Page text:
Procurement Fraud Recoveries Substantial for DOJ in FY 2020

Bradley Arant Boult Cummings LLP

Bradley Arant Boult Cummings LLP

The Department of Justice (DOJ) recently announced that it obtained more than $2.2 billion in False Claims Act (FCA) settlements and judgments in the fiscal year ending September 29, 2020.

Notably, DOJ reports that “matters that involved the healthcare industry” again comprised the largest portion of these FCA recoveries, but that “procurement fraud” recoveries comprised the second largest category of recoveries for DOJ this past year — just as they did in fiscal year 2019.

Among the more notable procurement fraud recoveries from fiscal year 2020 that DOJ reports are:

  • Multiple “major federal contractors” agreed to pay over $57 million to resolve allegations that they submitted false claims to the U.S. Department of Energy by charging inflated labor hours and by billing for work not actually performed to construct and maintain the Hanford Waste Treatment Plant.
  • A federal contractor agreed to pay $27 million to resolve allegations that it fraudulently induced the Army and the U.S. Defense Logistics Agency (DLA) to award wartime contracts for food and trucks by falsely certifying compliance with United States sanctions against Iran. The agreement also resolved allegations that an associated company falsely represented construction progress on a warehouse to induce DLA to award the prime vendor contract to provide food to U.S. troops in Afghanistan.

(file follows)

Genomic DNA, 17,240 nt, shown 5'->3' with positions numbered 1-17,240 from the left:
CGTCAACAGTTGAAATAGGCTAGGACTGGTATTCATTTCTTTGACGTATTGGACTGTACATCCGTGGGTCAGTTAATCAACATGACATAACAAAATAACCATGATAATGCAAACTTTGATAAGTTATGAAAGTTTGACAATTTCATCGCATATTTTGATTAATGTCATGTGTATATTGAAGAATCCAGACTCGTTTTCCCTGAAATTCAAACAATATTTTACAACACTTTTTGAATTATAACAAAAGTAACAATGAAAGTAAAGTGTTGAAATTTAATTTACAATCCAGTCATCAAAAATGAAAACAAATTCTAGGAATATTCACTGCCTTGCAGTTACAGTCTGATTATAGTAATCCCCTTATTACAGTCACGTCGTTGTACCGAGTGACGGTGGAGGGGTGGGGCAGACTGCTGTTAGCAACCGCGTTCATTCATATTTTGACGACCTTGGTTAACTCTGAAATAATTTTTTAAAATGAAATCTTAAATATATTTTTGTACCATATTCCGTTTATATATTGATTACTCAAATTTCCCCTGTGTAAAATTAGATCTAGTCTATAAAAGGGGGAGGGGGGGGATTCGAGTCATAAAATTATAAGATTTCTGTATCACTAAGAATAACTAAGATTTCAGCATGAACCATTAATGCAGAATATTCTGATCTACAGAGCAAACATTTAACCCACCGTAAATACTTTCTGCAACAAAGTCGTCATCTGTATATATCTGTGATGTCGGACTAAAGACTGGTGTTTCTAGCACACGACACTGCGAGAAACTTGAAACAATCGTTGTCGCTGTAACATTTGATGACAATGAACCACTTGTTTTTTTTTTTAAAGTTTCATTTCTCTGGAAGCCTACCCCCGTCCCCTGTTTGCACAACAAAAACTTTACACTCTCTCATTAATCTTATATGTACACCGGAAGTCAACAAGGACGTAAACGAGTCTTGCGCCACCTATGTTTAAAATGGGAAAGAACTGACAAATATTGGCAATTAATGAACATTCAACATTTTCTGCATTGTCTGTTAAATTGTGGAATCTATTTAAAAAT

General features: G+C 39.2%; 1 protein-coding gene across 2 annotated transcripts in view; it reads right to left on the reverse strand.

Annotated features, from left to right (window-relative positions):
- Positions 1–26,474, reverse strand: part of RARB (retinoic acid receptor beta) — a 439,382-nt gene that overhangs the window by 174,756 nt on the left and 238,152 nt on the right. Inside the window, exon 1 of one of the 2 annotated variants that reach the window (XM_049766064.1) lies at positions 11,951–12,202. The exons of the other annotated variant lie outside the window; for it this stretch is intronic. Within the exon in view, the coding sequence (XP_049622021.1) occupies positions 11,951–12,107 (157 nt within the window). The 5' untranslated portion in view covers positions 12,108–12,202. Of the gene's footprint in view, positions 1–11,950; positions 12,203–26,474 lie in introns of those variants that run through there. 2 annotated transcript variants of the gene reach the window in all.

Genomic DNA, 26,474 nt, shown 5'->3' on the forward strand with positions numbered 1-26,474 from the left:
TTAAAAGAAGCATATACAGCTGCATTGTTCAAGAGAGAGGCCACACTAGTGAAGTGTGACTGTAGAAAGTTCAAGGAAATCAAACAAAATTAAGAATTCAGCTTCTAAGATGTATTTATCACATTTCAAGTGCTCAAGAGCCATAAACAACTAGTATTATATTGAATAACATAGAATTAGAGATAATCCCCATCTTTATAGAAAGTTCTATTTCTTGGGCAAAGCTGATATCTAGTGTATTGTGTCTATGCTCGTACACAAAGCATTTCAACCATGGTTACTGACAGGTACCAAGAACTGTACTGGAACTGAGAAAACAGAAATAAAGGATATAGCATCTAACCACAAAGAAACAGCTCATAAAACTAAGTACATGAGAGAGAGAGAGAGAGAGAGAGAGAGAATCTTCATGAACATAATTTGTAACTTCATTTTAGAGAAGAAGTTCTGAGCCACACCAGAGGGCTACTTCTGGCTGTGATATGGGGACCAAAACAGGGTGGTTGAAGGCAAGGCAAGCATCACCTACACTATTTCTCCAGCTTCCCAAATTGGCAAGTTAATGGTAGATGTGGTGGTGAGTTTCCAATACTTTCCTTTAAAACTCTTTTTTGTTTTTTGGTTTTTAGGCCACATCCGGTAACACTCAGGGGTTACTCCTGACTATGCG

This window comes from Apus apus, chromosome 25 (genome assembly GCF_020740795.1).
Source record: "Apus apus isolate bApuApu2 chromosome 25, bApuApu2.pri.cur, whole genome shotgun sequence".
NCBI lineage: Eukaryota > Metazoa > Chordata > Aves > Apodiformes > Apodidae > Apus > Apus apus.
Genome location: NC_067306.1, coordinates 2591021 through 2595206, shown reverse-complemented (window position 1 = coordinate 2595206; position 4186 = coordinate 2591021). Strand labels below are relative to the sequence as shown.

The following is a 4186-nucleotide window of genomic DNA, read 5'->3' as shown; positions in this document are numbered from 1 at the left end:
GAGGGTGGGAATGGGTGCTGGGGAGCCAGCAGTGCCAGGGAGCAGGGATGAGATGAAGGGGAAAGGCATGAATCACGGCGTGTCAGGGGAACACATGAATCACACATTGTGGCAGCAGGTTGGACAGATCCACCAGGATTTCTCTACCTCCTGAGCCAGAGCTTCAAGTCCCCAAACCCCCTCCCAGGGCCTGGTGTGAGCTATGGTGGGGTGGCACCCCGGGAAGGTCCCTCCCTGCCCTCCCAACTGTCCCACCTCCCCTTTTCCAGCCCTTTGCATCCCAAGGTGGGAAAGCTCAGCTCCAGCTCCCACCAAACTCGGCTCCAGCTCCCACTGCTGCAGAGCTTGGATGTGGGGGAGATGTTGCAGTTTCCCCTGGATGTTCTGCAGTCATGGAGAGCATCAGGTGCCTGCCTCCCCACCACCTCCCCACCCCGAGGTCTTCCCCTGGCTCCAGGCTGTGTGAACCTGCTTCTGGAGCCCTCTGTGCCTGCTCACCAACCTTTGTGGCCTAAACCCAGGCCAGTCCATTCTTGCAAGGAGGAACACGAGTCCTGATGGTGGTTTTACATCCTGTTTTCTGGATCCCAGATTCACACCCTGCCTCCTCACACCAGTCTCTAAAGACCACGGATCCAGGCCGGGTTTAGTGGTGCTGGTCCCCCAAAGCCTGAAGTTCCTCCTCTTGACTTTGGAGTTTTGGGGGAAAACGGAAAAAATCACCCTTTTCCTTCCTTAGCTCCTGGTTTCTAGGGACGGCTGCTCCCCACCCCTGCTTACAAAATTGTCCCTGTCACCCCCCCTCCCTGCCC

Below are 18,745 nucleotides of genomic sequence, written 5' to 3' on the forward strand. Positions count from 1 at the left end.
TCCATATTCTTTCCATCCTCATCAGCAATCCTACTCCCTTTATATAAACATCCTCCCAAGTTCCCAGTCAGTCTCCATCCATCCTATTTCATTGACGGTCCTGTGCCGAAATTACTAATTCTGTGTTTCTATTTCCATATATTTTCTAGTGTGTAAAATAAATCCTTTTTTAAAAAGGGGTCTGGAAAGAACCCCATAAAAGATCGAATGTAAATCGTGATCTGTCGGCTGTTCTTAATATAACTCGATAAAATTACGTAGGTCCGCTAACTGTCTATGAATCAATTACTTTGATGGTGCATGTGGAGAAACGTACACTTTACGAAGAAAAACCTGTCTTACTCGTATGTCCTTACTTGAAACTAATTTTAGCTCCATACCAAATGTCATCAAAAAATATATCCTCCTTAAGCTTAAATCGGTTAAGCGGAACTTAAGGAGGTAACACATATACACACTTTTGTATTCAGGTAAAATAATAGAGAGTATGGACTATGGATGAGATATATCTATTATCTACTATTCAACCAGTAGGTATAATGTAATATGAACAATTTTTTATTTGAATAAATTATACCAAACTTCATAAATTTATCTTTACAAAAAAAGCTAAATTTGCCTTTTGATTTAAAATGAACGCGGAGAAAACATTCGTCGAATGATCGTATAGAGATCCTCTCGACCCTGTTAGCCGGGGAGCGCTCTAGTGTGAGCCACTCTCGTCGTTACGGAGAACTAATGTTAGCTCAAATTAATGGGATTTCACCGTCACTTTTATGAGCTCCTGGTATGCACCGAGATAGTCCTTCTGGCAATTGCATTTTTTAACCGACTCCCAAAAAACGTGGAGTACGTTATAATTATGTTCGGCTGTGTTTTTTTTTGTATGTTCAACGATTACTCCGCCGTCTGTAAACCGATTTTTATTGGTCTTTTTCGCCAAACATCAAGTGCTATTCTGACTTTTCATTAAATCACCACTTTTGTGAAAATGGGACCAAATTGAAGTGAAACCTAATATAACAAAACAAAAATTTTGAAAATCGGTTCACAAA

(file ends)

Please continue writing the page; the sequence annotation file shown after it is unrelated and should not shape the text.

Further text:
• A leading supplier of “high-yield steel” for naval submarines paid over $10 million to resolve allegations that it produced and sold substandard steel components for installation on U.S. Navy submarines. The government alleged that the company produced castings that failed lab tests and did not meet the Navy’s standards, and that its director of metallurgy falsified test results to hide the failures.
  • “[O]ne of the largest engineering firms in South Korea” paid $7.8 million to settle FCA claims arising out of an alleged fraudulent scheme to obtain a large U.S. Army construction contract in South Korea by paying millions of dollars to an Army contracting official through a purportedly fake Korean construction company. The company also entered into a plea agreement with the United States and paid over $60 million in criminal fines for the same alleged misconduct.

In light of DOJ’s recent FCA report, as well as DOJ’s recent announcement that its Procurement Collusion Strike Force “continues to grow and expand,” procurement fraud undoubtedly will continue to be a significant focus for DOJ in 2021.

DISCLAIMER: Because of the generality of this update, the information provided herein may not be applicable in all situations and should not be acted upon without specific legal advice based on particular situations.

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